Three weeks in Belgium. By an Irishman

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Page 57 - Britain, as stated by the Chancellor of the Exchequer, amounts to 250,000,000, that of Ireland, according to Mr. John Stewart, a witness before the Committee on the Poor Laws, to only 20,000,000. The revenue of Great Britain and Ireland is, upon the average, 52,000,000; of this Ireland pays, actually collected within herself, 4,164,264, to which is to be added the amount of income drawn over to Great Britain, not less than one million sterling. His lordship then compares the amount of rateable...
Page 37 - the proper end of punishment is not the satisfaction of justice, but the prevention of crime.
Page 37 - ... in a Report of a Committee of the House of Commons in the year 1835 — niggard grants and insufficient loans still continue to be doled out to Ireland, whose just demand for a "pull at the Exchequer," even at this period of fearful misery, elicits from the worthy representatives of English feeling nothing but contemptuous insult.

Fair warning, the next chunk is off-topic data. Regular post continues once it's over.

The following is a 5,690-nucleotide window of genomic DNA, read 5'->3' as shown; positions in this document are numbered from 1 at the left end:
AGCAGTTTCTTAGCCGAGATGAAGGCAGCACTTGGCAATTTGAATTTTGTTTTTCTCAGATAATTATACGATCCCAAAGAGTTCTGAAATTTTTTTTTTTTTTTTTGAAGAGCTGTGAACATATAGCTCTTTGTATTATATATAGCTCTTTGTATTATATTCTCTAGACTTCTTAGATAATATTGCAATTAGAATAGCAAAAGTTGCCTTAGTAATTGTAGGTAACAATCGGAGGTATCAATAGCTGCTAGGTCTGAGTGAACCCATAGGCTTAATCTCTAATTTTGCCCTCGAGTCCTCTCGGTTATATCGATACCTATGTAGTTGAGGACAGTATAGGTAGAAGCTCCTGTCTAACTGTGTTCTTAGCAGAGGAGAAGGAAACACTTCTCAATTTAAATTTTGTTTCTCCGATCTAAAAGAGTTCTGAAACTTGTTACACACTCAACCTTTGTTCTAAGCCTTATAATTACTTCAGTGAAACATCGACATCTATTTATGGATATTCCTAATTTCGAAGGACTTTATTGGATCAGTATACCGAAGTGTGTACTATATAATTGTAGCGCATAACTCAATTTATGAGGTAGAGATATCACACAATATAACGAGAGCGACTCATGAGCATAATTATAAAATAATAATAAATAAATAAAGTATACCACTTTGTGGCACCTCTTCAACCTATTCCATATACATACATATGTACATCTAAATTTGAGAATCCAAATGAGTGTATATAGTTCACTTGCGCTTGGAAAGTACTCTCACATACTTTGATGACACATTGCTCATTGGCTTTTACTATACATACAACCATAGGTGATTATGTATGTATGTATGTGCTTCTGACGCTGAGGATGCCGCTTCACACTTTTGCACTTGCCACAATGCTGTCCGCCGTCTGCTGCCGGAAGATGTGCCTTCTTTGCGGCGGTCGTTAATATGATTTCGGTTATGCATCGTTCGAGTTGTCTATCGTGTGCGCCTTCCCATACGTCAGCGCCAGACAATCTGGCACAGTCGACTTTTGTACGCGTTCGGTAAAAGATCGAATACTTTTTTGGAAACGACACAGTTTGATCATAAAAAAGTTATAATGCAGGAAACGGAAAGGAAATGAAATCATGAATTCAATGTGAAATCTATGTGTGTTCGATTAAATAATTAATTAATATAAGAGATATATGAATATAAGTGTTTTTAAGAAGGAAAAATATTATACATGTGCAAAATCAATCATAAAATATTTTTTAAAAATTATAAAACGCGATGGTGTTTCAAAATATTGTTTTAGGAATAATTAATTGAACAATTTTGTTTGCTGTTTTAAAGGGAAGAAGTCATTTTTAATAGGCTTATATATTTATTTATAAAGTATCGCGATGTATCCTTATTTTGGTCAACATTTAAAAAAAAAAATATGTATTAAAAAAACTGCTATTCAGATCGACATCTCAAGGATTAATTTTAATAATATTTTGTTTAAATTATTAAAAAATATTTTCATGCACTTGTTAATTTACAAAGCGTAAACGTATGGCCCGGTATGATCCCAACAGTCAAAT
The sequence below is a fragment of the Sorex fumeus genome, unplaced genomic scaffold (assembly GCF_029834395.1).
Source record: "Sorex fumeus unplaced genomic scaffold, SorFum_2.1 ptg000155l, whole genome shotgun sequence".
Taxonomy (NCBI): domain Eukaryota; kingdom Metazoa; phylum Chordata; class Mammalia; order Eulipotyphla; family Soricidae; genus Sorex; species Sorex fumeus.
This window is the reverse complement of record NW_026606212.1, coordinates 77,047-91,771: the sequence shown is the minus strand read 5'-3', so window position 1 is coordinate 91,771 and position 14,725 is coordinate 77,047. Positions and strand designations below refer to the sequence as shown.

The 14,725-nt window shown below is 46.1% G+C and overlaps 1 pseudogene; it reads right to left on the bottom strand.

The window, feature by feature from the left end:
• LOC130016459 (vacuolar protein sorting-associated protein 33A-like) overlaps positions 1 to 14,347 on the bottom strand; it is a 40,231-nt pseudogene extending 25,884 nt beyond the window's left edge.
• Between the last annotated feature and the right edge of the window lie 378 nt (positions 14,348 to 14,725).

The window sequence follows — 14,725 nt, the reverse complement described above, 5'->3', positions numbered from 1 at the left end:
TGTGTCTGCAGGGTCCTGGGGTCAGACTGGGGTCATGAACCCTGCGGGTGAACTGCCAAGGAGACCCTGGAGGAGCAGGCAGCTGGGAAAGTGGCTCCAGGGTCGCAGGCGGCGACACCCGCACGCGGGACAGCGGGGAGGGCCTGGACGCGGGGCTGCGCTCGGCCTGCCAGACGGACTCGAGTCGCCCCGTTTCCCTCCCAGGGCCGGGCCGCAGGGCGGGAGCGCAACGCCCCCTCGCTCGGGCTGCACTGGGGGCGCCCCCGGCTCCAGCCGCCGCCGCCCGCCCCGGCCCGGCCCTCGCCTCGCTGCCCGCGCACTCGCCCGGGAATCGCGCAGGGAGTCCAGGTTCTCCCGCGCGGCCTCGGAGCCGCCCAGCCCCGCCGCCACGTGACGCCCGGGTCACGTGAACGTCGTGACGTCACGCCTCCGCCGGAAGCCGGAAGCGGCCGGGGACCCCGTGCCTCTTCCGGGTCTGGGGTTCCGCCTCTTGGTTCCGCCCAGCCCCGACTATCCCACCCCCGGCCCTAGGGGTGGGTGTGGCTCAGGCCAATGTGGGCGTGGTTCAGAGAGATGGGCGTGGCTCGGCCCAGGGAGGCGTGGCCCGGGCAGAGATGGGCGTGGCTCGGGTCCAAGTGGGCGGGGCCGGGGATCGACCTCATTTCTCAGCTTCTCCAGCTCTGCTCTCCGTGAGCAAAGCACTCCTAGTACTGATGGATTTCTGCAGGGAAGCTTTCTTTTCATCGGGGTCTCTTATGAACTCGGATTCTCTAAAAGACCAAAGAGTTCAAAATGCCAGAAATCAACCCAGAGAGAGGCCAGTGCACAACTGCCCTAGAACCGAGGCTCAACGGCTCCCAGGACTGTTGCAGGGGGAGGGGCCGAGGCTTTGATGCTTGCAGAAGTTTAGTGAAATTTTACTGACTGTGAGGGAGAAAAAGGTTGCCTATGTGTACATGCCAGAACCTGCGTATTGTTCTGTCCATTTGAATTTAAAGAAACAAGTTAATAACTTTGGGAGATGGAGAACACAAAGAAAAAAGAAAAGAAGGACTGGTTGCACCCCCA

Page 35 - They rebelled, and the question was, whether they were to be put down by force, or whether they were to be protected and allowed to become an independent nation — to be governed according to their own laws, to their own religion, to their own constitution, and without being subject to any foreign nation. What was the course the Government, with which I was then associated, took?
Page 35 - Europe in war, Belgium was acknowledged as an independent country, and I will venture to say that a more prosperous, happy, and contented and patriotic nation than the Belgians have now become, does not exist on the face of the earth.

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